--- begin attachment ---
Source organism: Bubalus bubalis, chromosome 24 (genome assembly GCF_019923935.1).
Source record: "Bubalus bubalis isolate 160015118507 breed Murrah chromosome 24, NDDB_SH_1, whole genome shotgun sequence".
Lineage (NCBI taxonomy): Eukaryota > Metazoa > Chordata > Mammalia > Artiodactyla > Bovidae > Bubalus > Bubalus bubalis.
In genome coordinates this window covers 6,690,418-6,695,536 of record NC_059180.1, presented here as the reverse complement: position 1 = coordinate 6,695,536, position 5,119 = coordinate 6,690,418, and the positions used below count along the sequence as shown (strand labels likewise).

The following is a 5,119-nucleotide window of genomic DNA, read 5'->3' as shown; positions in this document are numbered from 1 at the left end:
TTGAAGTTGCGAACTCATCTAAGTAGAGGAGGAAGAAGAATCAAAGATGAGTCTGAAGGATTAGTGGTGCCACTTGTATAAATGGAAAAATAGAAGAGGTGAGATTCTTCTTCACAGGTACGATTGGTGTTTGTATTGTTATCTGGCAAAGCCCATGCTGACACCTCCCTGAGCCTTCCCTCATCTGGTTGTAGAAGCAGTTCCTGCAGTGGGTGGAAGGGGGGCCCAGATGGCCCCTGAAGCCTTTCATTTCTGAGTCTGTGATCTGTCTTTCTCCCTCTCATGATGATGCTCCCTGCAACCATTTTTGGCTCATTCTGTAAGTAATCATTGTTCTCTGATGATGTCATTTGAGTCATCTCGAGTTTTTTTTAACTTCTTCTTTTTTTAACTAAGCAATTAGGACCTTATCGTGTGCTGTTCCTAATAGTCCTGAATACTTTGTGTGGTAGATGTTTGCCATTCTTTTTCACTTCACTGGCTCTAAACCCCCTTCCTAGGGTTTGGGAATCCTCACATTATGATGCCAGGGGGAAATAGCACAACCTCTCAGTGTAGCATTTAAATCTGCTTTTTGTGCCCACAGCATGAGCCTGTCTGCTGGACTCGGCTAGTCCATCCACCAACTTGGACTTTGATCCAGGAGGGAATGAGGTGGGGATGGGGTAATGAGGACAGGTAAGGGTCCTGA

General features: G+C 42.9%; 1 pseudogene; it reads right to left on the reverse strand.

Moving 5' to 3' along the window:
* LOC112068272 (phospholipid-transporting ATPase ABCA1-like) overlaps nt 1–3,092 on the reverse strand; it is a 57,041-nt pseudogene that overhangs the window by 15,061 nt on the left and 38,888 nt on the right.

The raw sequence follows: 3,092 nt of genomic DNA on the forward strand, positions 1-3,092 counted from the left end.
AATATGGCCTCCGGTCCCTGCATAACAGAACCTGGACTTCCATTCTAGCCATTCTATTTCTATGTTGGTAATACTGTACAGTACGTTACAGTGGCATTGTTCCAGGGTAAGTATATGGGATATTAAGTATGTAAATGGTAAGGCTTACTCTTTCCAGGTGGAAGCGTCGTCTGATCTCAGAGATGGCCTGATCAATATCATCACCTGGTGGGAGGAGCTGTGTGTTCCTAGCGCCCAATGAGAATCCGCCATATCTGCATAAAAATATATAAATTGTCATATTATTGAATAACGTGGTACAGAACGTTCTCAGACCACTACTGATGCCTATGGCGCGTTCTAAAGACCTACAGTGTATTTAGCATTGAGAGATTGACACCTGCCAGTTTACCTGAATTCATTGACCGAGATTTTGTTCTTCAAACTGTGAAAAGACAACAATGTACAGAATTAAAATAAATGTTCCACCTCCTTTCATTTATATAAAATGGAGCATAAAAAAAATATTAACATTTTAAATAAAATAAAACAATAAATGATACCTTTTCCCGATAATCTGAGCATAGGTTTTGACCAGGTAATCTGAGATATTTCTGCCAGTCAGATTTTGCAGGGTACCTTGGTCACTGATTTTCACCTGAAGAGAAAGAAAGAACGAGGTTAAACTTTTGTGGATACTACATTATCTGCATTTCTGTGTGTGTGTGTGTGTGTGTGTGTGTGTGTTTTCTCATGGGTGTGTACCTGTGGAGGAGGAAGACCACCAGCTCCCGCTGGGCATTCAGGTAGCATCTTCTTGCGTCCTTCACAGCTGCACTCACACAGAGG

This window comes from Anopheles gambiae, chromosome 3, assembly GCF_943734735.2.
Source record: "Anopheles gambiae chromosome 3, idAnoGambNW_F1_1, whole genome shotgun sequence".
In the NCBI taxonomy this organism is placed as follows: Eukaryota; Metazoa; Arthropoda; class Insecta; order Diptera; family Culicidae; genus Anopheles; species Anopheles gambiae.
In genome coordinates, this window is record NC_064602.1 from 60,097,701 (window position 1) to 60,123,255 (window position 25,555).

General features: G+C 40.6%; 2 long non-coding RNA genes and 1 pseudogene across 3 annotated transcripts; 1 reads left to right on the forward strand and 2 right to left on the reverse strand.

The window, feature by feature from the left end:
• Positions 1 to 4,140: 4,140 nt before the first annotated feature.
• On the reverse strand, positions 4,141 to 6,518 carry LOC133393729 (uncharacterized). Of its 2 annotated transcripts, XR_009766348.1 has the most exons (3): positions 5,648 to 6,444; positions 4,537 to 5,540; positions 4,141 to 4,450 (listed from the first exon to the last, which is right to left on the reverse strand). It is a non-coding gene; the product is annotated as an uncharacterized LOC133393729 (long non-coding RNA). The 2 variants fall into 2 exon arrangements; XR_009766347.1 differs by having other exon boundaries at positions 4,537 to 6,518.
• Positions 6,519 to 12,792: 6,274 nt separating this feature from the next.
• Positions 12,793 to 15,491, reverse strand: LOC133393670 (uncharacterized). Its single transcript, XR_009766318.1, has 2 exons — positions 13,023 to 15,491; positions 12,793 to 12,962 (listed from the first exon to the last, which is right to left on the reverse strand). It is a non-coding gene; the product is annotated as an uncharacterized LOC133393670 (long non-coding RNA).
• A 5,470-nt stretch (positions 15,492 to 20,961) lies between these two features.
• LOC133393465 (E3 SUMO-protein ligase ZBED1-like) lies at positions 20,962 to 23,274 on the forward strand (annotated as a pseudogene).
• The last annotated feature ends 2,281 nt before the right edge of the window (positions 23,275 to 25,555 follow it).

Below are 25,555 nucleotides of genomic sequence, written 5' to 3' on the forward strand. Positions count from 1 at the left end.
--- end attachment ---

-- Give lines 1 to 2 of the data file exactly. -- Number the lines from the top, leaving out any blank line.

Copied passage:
Source organism: Bubalus bubalis, chromosome 24 (genome assembly GCF_019923935.1).
Source record: "Bubalus bubalis isolate 160015118507 breed Murrah chromosome 24, NDDB_SH_1, whole genome shotgun sequence".